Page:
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Arthritis in the Neck Can Be Painful (Learn How an Expert Spine Specialist Can Help)

Triangle Region / 24 Jun 2021

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by EmergeOrtho
Arthritis in the Neck Can Be Painful (Learn How an Expert Spine Specialist Can Help)

Throughout our lives, our bodies endure great strain and stress. No matter how well we take care of ourselves, inevitably there will be wear and tear to our joints. Arthritis is a common degenerative condition experienced by many adults in various joints throughout their bodies.

Most people think of arthritis in the hands, knees, shoulders, and hips, but arthritis in the neck (medically known as cervical spondylosis) may start as early as a person’s 30s. And, studies confirm that the condition becomes more common with age, with upwards of 85% of people over the age of 60 affected.

While there is no cure for arthritis in the neck, it does respond well to non-surgical and surgical treatments. The best way to determine the most effective treatment pathway is to consult with one of our board-certified Back, Neck, and Spine doctors at EmergeOrtho—Triangle Region.

Below, we delve into the basics of what this condition entails and answer fundamental questions, like “What causes arthritis in the neck?” and “How do you treat arthritis in the neck?

Cervical Spondylosis Anatomy, Causes, and Symptoms


Your spine is made up of 24 different-sized bones (vertebrae) that form a canal to protect your spinal cord. Between the vertebrae are flexible intervertebral disks that act as shock absorbers. The portion of seven small vertebrae at the top of your spine that forms your neck is the cervical spine.


What causes arthritis in the neck? Cervical spondylosis is caused by inevitable wear and tear to the spine as adults age. Over time, disks lose height and water, which causes them to bulge, dry, and weaken. This results in a shortening of the discs and space between the vertebrae, causing more load on the “facet joints” of the spine. This pressure wears away the protective articular cartilage covering the facet joints. These changes are all part of spinal arthritis.

As spinal arthritis progresses, the cartilage may wear away completely, causing painful vertebrae bone-on-bone rubbing. Also, as a defense response, to stabilize the joints and reduce the painful motion, your body grows bone spurs called osteophytes. These osteophytes can narrow or block the space for the spinal cords and nerves causing a painful condition called stenosis, radiculopathy, or myelopathy.


Mature woman wearing a light-blue, button-down shirt rubs her neck in pain sitting on her gray couch at home.While arthritis in the neck is common, nearly half of adults experience little to no symptoms. For those that do experience symptoms, they can range from mild to severe and can include one or more of the following:

  • Pain
  • Stiffness
  • Headache
  • Sensation of popping or grinding
  • Muscle spasms
  • Balance loss
  • Weakness in the arms, clumsiness, lack of coordination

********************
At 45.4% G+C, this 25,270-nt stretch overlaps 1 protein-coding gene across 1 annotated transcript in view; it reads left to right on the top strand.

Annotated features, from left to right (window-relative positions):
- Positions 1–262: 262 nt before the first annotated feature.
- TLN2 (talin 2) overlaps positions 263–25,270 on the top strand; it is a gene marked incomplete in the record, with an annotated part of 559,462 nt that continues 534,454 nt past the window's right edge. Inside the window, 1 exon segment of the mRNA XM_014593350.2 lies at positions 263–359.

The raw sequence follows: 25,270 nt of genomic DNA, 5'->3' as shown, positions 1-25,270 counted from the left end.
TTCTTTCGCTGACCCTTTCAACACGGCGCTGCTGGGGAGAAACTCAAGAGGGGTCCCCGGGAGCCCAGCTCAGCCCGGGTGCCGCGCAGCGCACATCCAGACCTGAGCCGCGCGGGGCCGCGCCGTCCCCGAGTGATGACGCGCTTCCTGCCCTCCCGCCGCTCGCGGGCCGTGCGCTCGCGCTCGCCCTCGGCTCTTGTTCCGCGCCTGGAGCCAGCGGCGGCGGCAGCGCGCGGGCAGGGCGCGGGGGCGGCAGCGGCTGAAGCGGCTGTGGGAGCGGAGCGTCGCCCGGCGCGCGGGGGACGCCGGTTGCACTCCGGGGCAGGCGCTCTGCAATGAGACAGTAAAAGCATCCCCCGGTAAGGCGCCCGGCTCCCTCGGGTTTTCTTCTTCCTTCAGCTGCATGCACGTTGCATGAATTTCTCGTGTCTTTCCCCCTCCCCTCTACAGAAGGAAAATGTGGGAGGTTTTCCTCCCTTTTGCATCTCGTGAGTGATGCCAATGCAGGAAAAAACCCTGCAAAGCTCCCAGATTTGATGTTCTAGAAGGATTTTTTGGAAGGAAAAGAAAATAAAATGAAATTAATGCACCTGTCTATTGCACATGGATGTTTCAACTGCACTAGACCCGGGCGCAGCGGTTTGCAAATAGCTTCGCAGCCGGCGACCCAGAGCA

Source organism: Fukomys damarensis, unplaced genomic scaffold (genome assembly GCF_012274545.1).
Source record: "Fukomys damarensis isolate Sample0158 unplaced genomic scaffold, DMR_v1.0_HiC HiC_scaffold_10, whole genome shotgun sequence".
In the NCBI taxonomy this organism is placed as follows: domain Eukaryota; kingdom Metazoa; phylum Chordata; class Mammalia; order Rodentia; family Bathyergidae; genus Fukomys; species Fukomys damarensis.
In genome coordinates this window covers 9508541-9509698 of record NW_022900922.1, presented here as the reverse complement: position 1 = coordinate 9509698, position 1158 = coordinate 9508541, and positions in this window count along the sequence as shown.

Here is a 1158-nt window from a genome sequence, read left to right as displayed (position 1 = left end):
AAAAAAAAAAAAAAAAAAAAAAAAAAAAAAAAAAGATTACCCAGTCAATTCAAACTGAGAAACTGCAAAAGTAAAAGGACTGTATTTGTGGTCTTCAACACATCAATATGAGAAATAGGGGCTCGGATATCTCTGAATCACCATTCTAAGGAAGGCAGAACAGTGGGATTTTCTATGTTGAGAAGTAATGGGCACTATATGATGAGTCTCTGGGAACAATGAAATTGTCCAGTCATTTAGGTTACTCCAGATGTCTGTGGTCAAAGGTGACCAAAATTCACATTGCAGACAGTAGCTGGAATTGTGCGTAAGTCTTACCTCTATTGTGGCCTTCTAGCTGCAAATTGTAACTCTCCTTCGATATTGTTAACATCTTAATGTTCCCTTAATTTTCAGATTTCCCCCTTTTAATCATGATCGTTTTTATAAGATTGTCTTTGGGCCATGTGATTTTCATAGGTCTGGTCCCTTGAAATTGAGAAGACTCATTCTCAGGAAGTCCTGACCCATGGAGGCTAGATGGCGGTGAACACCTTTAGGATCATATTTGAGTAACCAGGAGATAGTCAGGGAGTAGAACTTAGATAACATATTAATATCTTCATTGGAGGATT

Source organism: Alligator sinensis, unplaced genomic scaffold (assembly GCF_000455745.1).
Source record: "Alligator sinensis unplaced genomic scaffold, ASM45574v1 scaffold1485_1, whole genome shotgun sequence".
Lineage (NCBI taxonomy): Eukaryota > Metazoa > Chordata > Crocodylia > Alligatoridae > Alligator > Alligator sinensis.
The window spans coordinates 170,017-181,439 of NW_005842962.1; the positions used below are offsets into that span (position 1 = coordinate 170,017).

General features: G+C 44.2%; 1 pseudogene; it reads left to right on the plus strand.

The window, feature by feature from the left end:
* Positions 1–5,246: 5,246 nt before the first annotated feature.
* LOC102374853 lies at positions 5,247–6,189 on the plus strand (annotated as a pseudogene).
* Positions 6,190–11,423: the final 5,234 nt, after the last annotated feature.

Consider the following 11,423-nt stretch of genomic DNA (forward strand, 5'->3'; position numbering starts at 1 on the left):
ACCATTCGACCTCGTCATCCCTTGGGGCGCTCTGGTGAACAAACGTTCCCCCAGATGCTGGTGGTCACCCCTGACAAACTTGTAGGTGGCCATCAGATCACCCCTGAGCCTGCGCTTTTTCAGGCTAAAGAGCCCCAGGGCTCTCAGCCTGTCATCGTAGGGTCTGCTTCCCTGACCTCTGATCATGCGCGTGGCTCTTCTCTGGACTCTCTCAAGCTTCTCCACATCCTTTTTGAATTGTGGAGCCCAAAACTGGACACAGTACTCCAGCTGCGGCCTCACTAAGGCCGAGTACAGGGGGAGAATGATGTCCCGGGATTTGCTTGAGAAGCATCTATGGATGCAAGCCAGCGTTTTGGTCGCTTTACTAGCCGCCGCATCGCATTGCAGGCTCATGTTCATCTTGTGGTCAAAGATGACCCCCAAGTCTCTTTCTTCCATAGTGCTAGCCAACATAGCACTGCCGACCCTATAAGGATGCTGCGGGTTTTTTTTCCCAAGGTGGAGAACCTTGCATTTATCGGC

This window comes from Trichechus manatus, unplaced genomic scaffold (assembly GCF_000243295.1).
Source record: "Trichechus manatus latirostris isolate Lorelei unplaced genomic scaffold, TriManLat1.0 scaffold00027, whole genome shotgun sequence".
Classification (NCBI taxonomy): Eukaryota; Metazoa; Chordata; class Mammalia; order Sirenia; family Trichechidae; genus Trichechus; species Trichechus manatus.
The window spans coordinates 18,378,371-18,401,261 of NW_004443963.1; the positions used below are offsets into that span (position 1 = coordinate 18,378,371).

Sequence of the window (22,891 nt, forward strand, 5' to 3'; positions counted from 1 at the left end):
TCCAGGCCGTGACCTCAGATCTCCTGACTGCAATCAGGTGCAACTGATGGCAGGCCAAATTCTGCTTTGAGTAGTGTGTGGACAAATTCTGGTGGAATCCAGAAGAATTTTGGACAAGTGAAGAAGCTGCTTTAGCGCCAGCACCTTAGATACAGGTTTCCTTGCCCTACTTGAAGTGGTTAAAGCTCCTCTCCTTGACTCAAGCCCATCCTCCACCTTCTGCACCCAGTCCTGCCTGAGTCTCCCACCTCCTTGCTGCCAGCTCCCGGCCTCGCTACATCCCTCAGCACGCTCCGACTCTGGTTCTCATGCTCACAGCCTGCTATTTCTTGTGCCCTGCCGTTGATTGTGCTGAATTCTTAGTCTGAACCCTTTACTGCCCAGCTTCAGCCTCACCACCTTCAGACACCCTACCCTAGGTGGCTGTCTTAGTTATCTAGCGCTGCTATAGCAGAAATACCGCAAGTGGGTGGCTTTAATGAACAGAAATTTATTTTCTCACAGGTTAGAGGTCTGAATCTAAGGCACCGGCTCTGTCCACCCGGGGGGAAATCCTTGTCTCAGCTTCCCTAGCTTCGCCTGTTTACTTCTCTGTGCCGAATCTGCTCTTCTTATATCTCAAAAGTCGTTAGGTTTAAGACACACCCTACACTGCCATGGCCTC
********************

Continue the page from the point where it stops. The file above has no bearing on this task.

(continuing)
• Trouble walking (called ataxia)
  • Arm/hand/finger numbness

Non-surgical and Surgical Treatment Options

Non-surgical Treatment

In many cases, cervical spondylosis responds well to one or more of the following non-surgical treatment options:

  • Physical Therapy
    Special exercises, when performed regularly and under the instruction of a licensed therapist, can relieve pain and strengthen weakened muscles. Posture therapy may also be incorporated into your overall physical therapy program.
  • Medication
    To address pain and/or inflammation, your doctor may prescribe acetaminophen, nonsteroidal anti-inflammatory drugs, and/or muscle relaxants.
  • Cervical Collar
    This soft, padded ring wraps around your neck and allows your muscles to rest and relax by limiting your neck motion. Long-term wear can weaken your neck muscles, so this method should only be used for short periods and new (acute) injuries.
  • Steroid Injections
    These can provide effective, short-term pain relief in suitable patients.
  • Ice and Heat Therapies
    This is an easy, at-home method of providing pain and inflammation relief. Your doctor will provide proper care directions.

Surgical Treatment

You may be a candidate for surgery if one or more of the following apply:

  • Your arthritis in the neck does not respond well to non-surgical treatment methods.
  • You have a pinched spinal nerve.
  • Your spinal cord is being compressed.
  • You are suffering from progressive neurologic symptoms.

The type of surgical plan established for each patient depends on age, health, and symptoms. Some patients, due to their age or health status, are not good candidates for surgery. During your in-depth consultation, your doctor will determine what type of arthritis treatment is best for you.

Superior Cervical Spondylosis Relief Is Found at EmergeOrtho—Triangle Region

Although arthritis in the neck is a reality many adults must learn to cope with, we are confident that the trusted team at EmergeOrtho—Triangle Region can help you manage your symptoms and return you to your daily activities with confidence. Our ultimate goal is to help you Emerge Stronger. Healthier. Better.

To learn more, self-schedule an appointment now. Or, call us any time at (919) 220-5255.

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